Masks that reign supreme in the Lazarim Carnival

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Masks that reign supreme in the Lazarim Carnival

They impress for their originality, attention to detail and craftsmanship behind them. Carved in alder wood and left in their original colour, the Lazarim masks are the main Carnival attraction in this Lamego town. Adão Almeida, 49, is one​...

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They impress for their originality, attention to detail and craftsmanship behind them. Carved in alder wood and left in their original colour, the Lazarim masks are the main Carnival attraction in this Lamego town.

Adão Almeida, 49, is one of the artisans who, year in, year out, make masks for the caretos  to be able to “play Carnival”. He decided he would take up this craft when a friend of his showed up with a wooden mask borrowed from his uncle.

“It was painted in red and we started to look at it as a new mask because my friends and I were used to going out with lace, rabbit fur or a pig’s bladder over our heads,” he recounts.

That same evening, he asked his father for an adze, picked up a chisel and “off he was making a mask”. The following year, at the age of only 17, he won an anisette bottle for the best mask, a prize awarded by the Local Council.

Primacy of tradition

The skill of woodcarving is visible in the gestures cultivated for a lifetime. "I started to get involved with this and I liked it more and more. I'll always be inventing, but I’ll never stop making the Devil and the lady. "These masks are irreplaceable, because in the old days "they could never be missing from the streets".

Today, along with masks that represent animals, kings and queens, there are caricatures of public figures. However, Adão is proud to preserve the identity of the Lazarim Carnival.

"I make imitation work, but not for Carnival. Our ancestors made peasants, animals, donkeys, pigs, but they wouldn’t touch political caricatures," he says.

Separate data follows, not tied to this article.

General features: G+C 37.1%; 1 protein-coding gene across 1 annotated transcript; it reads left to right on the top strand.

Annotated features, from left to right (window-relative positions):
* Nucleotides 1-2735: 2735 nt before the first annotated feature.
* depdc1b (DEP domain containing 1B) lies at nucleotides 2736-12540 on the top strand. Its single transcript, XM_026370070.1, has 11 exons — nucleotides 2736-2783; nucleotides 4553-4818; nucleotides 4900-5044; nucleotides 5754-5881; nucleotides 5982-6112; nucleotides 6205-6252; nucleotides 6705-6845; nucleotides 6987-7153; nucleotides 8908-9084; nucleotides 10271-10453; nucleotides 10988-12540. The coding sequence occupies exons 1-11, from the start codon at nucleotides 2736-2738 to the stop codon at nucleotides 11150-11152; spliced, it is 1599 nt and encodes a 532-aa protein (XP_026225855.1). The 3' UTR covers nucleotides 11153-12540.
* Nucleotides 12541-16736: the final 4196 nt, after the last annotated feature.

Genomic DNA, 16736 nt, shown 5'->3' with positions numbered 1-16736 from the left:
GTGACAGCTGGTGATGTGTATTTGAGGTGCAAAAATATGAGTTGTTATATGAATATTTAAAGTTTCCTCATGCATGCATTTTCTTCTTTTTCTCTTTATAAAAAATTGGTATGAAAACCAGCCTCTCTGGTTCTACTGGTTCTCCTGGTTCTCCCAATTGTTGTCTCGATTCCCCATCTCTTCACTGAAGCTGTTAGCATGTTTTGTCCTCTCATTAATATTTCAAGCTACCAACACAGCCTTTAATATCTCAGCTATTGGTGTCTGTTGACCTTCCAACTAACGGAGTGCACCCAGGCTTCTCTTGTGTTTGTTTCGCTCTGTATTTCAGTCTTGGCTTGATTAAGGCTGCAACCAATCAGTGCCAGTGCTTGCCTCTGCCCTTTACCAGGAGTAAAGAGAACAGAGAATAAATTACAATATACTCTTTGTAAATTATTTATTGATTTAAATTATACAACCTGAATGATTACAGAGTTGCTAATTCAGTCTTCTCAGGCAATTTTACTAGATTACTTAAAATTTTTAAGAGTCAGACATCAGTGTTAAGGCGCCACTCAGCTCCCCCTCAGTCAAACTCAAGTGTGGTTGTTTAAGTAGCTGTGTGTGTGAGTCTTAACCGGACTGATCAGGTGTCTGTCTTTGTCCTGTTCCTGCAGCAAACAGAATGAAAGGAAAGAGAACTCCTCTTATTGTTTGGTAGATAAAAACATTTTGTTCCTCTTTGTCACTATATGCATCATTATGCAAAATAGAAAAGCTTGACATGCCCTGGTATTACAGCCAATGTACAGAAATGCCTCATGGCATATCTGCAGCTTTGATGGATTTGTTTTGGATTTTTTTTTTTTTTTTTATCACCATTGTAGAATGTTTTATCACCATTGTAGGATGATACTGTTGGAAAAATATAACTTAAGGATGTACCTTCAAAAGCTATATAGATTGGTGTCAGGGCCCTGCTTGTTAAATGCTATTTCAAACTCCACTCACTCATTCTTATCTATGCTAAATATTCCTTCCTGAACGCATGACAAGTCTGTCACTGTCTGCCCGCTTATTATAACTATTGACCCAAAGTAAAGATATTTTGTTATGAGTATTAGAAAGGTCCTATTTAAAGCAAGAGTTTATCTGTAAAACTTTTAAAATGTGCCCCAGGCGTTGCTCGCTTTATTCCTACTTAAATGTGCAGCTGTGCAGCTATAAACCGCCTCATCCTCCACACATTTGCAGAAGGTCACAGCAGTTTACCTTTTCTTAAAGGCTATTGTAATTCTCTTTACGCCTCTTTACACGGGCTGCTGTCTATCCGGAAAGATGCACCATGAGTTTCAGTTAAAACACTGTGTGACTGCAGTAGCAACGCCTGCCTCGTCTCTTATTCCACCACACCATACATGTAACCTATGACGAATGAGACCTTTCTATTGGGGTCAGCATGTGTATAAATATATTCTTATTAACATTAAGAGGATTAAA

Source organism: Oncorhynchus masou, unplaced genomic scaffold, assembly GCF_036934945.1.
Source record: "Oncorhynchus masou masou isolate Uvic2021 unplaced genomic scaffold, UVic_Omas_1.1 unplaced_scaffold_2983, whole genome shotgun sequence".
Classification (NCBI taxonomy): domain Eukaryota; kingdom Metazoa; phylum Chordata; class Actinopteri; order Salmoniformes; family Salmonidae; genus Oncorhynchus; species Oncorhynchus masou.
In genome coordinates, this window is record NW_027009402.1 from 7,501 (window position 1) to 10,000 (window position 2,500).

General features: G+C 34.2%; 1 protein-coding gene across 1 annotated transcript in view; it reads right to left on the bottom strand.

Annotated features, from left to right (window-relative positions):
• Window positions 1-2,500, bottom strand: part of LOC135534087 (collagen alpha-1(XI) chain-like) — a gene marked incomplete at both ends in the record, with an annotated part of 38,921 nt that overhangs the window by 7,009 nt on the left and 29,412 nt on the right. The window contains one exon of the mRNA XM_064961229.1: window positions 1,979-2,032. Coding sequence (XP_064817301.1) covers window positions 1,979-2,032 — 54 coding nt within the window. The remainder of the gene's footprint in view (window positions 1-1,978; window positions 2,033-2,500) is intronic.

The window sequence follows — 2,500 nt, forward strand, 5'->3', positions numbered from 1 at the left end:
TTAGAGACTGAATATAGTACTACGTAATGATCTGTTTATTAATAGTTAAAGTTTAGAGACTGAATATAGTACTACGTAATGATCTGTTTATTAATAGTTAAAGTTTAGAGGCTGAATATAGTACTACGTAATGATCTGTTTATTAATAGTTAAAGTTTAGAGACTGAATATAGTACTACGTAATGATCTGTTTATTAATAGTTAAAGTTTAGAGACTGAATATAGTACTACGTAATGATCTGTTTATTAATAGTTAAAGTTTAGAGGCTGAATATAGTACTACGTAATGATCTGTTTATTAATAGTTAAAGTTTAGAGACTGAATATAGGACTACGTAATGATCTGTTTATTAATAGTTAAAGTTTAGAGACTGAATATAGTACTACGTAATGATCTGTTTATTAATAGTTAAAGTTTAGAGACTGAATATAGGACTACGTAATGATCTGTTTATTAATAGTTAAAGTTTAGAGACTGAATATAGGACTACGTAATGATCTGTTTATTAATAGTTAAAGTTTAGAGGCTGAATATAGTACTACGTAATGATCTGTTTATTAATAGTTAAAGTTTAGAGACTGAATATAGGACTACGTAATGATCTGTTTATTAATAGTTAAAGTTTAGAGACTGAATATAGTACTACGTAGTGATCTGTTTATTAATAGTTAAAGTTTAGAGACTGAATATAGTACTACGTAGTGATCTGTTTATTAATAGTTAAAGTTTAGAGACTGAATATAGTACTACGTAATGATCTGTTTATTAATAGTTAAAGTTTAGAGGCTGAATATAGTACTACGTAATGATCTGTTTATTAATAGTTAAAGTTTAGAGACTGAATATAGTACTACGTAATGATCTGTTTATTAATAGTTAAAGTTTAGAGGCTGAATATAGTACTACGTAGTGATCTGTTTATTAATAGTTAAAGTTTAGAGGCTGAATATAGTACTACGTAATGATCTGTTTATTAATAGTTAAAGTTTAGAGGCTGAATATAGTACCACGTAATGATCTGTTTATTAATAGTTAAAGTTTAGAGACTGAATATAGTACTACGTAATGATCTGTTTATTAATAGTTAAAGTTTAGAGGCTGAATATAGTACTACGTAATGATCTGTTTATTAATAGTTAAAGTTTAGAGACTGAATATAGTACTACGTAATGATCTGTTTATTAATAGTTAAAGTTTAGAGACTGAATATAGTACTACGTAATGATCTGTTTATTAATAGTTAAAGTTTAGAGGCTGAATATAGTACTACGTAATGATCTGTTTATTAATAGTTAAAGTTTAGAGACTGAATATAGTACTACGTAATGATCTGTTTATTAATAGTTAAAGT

The surly and/or demonic expressions are accented by pointed ears, sharp horns, goatee beards, snakes or lizards. "The most characteristic are the horns associated with the Devil, the big nose, slanted eyes, the very long sharp chin. The Lady has earrings and a wig. "

Creative inspirations

To get his raw materials, Adão has to cut the wood in September and October. He has to "walk with trunks on my back climbing boulders" and it is starting to get harder to find alder.

On returning home, he cuts the trunks in half to "make two masks." Already on the bench, Adão is aided by various sizes of chisel and gouge, an adze, a Stanley knife and the idea.

"I never make a drawing. I imagine it in my head and I make the first cut for the nose and eyes. Then I invent from memory, and I constantly make improvements," he says categorically.

The meticulous and persistent work on the wood is already part of his routine: "On Saturdays this is usually my hobby and in the evenings, when I get home from work".

Once the features of the mask are carved, Adão uses sandpaper to make it smooth, but formerly it would have been polished with glass. At the back, the mask has a string to fasten it to the face of the careto and the artist’s signature.

The simplest piece takes him five days, but he has had jobs that occupied him for nearly a month. The minimum weight of each mask is three to four kilos.

From prohibition to revelry

Before the revolution of 25 April 1974, the Carnival "was banned" because it was a pagan festival. "The priest, the mayor and the others would not allow it. If a careto went out on the street, there were problems. The police or the mayor would come and arrest him. They would impose large fines, but the people always wanted to have the Carnival. "
The festival of Carnival was regarded as a release from the rules of a society dominated by the austere control of the Church. The mask helped to conceal the identity, legitimising the excessive behaviour of the revellers.

Forbidden to women and children, the celebrations had violent overtones. "Any old man would put on a mask in order to pick a fight. They would put on a mask to exact vengeance on a friend. Now, Carnival is a more lively and fun".

Adão still recalls an incredible incident from his childhood where during "a big ruckus, the police arrested the caretos and then the people started attacking the police."

Working in the diaspora

At Carnival, Adão has to have 12 to 18 masks made, but this year it was only nine. Depending on the work involved, each mask can cost between 240 to 350 euros. The miniatures, of course, end up being "more saleable".

The buyers are Portuguese, Spaniards, French and Italians, and 70% of sales are made after the Carnival. "I already have masks in museums in Brussels, Japan, Macau, France and Italy," he says.

Text: Patrícia Posse | Daniel Faiões 

Adão Almeida
Av. Liga dos Melhoramentos
5100-584 Lazarim – Lamego
+351 967 090 654